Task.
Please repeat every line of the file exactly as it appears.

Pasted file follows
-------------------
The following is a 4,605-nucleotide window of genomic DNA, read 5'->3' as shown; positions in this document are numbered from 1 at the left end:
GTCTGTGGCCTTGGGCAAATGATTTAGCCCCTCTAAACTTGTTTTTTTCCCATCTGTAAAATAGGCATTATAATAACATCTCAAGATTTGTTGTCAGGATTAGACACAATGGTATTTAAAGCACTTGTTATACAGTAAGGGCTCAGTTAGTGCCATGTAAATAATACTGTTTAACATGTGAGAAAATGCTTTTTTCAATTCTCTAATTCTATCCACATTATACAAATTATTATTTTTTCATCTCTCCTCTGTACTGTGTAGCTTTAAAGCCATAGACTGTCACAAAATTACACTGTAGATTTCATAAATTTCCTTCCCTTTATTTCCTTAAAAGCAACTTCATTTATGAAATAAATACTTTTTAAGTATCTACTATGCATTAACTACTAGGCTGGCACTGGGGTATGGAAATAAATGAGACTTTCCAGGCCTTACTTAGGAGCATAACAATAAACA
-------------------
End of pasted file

The following is a 4,605-nucleotide window of genomic DNA, read 5'->3' as shown; positions in this document are numbered from 1 at the left end:
GTCTGTGGCCTTGGGCAAATGATTTAGCCCCTCTAAACTTGTTTTTTTCCCATCTGTAAAATAGGCATTATAATAACATCTCAAGATTTGTTGTCAGGATTAGACACAATGGTATTTAAAGCACTTGTTATACAGTAAGGGCTCAGTTAGTGCCATGTAAATAATACTGTTTAACATGTGAGAAAATGCTTTTTTCAATTCTCTAATTCTATCCACATTATACAAATTATTATTTTTTCATCTCTCCTCTGTACTGTGTAGCTTTAAAGCCATAGACTGTCACAAAATTACACTGTAGATTTCATAAATTTCCTTCCCTTTATTTCCTTAAAAGCAACTTCATTTATGAAATAAATACTTTTTAAGTATCTACTATGCATTAACTACTAGGCTGGCACTGGGGTATGGAAATAAATGAGACTTTCCAGGCCTTACTTAGGAGCATAACAATAAACA